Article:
The expression “I know it when I see it” was famously used by US Supreme Court Justice Potter Stewart in 1964, as he struggled to find a definition of obscenity. The case came to the court from my own state of Ohio, where officials had banned the showing of Louis Malle’s film The Lovers in a Cleveland Heights art house cinema. Today nobody would blink at this film, but in its own day it seems to have upset people because during a long love scene, the camera did not move away from the couple at the crucial moment. Instead, it showed the sexual consummation, and then focused on Jeanne Moreau’s face as she enjoyed an orgasm.
I am pleased to report that Justice Stewart found the film not pornographic, and not obscene. He knew a good thing when he saw it.
21. I Know It When I See It
Ellen started on her research project the morning after Amber’s visit, in the guilty awareness that she had a very personal motive for wanting to know more about Hugh. The kiss she had shared with him remained vivid in her mind, and she found herself replaying that memory, instead of dutifully trying to recall everyone else’s movements during the final hour of the meetup.
She had to perform numerous searches before she turned up a site that provided a list of books designed by Hugh. The titles were eclectic, yet several seemed to reflect his interests. Robert Benchley and the Algonquin Round Table. Benny Goodman, The King of Swing. Dolls on Broadway: The Women of Damon Runyon. She found images of the book covers, all of which used Art Deco design elements or old-timey cartoon styles. Several reissues of classics from small publishing houses were on the list: Robinson Crusoe, Kidnapped, and much to her surprise, Moby Dick. These had a different look, with cover illustrations that reminded her of the adventure books she’d read as a child. The first two were in color, but the cover of Moby Dick showed a stark, black-and-white image of a huge tail fluke smashing a ship’s boat.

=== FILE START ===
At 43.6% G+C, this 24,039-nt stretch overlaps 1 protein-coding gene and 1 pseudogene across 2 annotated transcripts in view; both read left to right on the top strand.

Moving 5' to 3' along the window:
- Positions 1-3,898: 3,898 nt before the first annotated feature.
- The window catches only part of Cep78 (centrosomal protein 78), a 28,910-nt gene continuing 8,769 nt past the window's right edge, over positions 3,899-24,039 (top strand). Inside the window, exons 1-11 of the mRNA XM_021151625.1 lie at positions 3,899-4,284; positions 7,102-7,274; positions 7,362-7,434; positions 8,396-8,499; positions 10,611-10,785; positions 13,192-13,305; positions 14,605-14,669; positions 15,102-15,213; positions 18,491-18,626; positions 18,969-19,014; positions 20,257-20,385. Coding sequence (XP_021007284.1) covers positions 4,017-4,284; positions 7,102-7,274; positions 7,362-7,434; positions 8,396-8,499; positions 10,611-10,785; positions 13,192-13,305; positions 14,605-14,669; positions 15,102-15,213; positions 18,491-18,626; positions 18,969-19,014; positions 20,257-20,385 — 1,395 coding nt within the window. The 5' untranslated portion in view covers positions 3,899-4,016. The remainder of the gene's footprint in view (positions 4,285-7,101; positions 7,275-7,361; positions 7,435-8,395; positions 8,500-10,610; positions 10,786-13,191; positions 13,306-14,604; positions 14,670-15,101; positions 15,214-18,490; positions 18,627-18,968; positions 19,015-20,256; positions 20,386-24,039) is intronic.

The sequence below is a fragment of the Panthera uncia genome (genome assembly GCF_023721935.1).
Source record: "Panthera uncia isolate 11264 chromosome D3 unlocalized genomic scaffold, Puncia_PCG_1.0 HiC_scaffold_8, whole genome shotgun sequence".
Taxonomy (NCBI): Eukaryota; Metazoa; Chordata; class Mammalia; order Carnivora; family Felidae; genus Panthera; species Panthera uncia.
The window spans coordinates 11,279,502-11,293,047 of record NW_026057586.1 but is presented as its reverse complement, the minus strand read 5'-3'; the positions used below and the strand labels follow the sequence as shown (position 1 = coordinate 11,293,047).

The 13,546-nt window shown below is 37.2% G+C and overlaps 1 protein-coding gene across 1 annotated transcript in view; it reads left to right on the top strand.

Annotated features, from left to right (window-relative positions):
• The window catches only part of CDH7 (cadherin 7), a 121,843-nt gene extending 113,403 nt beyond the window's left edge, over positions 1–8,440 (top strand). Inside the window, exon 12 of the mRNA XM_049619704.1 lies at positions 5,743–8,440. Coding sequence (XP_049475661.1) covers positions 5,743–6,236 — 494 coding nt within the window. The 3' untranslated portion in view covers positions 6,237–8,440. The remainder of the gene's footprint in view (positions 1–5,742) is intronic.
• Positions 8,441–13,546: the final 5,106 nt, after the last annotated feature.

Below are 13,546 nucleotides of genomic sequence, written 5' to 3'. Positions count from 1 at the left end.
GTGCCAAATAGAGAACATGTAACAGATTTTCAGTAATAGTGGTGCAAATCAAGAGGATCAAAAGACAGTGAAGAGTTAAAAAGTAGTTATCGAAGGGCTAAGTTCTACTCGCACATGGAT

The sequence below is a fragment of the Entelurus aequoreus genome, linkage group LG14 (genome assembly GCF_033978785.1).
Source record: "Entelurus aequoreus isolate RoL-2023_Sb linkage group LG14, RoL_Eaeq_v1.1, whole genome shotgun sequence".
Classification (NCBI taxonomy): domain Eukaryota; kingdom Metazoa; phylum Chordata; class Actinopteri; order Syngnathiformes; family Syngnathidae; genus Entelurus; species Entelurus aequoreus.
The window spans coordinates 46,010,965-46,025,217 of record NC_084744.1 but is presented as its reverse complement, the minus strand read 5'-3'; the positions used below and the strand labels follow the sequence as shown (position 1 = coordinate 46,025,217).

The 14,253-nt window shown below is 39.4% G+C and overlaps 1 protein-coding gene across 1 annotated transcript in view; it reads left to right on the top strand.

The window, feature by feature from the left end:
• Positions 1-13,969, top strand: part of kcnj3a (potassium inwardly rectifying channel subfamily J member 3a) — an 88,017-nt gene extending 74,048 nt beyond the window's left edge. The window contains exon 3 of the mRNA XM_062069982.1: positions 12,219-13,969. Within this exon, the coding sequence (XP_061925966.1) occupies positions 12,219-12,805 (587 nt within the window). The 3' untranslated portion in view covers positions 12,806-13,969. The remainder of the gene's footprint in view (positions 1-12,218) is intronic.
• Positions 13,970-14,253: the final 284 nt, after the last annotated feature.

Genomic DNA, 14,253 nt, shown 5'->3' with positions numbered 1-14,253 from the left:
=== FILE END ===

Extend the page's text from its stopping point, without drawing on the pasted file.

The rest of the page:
Lastly, there was an erotic classic, The Life Adventures of Miss Fanny Hill, which Hugh had rendered in an ornate eighteenth-century rococo style. The heroine on the cover was seated on a stool in her shift, nude to the waist and undressing as a bewigged gentleman stood nearby, watching avidly. Ellen decided she would buy this book, one she had read in college with mixed emotions of shame and pleasure. It contained an episode of attempted rape. I need to know whether he chose that scene to illustrate, she told herself.
Her searches had caused numerous pop-ups to appear on her screen, and she opened the security settings in order to purge the cookies that had accumulated on her computer. A name caught her eye: “Juicy Juggs.” A porn site! With a rush of anger, she realized that either Charlie or Jaime, or both, must have looked at porn on her computer. Checking the search history, she saw that the culprit had cleared it, but hadn’t thought to delete the cookie. She navigated to the site, but didn’t see any content that had to do with rape. It seemed to be focused on large-breasted women. Still, Tina had large breasts. Since Charlie was almost cleared of suspicion, it might be evidence pointing to Jaime. He seemed to Ellen genial and lacking in guile, with his unkempt black hair, warm brown eyes, and handsome features. Still, he was an actor, and often adopted different personas during conversations, pretending to be Cheech Marin, or David Letterman. She imagined Jaime watching the porn site, and then sneaking into Tina’s room and untying her top… Perhaps the real Jaime was completely different from the personality he displayed during the meetups.